20 OCTOBER 1961, Page 8

The Radical Right

By TELFORD TAYLOR IN any discussion of the American right, McCarthy's symbolic role is inescapable. 'Although his personal influence lasted barely five years—beginning with his famous speech at Wheeling in February, 1950, when he charged that the State Department was rife with Communists—he achieved an impact that made him a global figure, which is why `McCarthyism' remains part of the political lingua franca, a matter of abiding curiosity and concern both within and beyond America's borders. Historians may find its antecedents as far back as 1798, when Federalist Francophobia led to the passage of the Alien and Sedition Laws (paralleled in Britain by the Unlawful Oaths and Unlaw- ful Societies Acts of 1797 and 1799); and nineteenth-century progenitors of rightist ex- tremism include the rabidly anti-Catholic Know-Nothing Party and, of course, the Ku Klux Klan. But the Sedition Laws and the Know-Nothings lie buried in the dust of time, and although the racial issues that spawned the Klan still burn fiercely, the Klan itself no longer counts for much. For all practical purposes, McCarthyism is a product of the last quarter-century.

The year 1938 is a useful beacon. The United States was then emerging from the intense social and economic evolution of the New Deal period, the federal Wage and Hours- Law, enacted in 1938, being the last major piece of New Deal legislation. But also in that year came the first of the big loyalty investigations, conducted by the newly-created House Committee on Un- American Activities under the chairmanship of Congressman Martin Dies.

In America, the tensions and conflicts had been acute between 1935 and 1938, with labour spies and sit-down strikes, sharecroppers and poll taxes, exposures of Wall Street financial skulduggery, and the bitter debate over President Roosevelt's Supreme Court 'packing' plan. These struggles were waged against the background of a deep cleavage of American public opinion: Broadly speaking, there were on the one side those who believed in the use of governmental power to ameliorate social and economic malad- justments, who supported the spread of labour organisations and welcomed the emergence of the unions as a major political force, who were eager to make common cause with democratic governments and parties in other countries to oppose the totalitarian and 'imperialist' regimes —and who, however much or little troubled by the dictatorial and ruthless nature of the Soviet government, were sympathetic to it, and im- pressed with its apparently intransigent hostility to Nazism and Fascism. On the other, there were those who opposed governmental regula- tion of social and economic affairs, believing that natural economic forces would lead to renewed prosperity; who feared that powerful unions would undermine the efficiency of busi- ness management and endanger the health of the body politic; who distrusted allies and alliances, believing that the United States should seek security in her own strength unhampered by 'foreign entanglements'; and who thought Communism a far greater menace than Fascism.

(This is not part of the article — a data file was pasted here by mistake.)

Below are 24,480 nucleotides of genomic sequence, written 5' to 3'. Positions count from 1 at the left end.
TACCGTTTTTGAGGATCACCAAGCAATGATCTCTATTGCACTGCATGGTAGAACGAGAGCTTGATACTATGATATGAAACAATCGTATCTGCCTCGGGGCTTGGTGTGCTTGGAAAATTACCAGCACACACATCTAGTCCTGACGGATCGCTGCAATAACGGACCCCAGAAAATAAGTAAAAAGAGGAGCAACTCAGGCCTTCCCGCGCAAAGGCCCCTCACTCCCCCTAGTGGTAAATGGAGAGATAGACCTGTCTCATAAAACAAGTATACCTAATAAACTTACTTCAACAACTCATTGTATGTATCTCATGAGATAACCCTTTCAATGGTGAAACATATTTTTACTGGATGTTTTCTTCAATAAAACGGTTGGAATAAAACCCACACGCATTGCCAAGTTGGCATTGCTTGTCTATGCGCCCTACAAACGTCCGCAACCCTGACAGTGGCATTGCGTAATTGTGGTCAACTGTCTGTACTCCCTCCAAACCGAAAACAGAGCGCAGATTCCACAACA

Throughout the Twenties, the laisser-faire- isolationist approach was dominant; but in the Thirties it was overwhelmed by the social wel- fare-internationalist viewpoint, largely as a con- sequence of the Depression and the fears and hatreds generated by the growing power of the Axis dictatorships. The changing tide of public opinion swept first 'rugged individualists' and then `isolationists' into the discard, though some of them were later to band together in strident but ineffective groups such as the America First Committee.

Ten years ago, the late Senator Joseph R. McCarthy was the bellwether of what has since been dubbed the 'radical right.' But the beliefs and emotions of which he was the talisman were widespread long be- fore he became prominent, and today— more than four years after his death—they are again a prominent feature of the American political landscape. The emer- gence of the John Birch Society, and the recent proliferation of comparable groups, suggest that it is timely to examine the origins of the extreme right-wing move- ment in the United States; and we have asked Mr. Taylor—the American lawyer who led for the prosecution at the Nuremberg trials—to discuss and assess their prospects.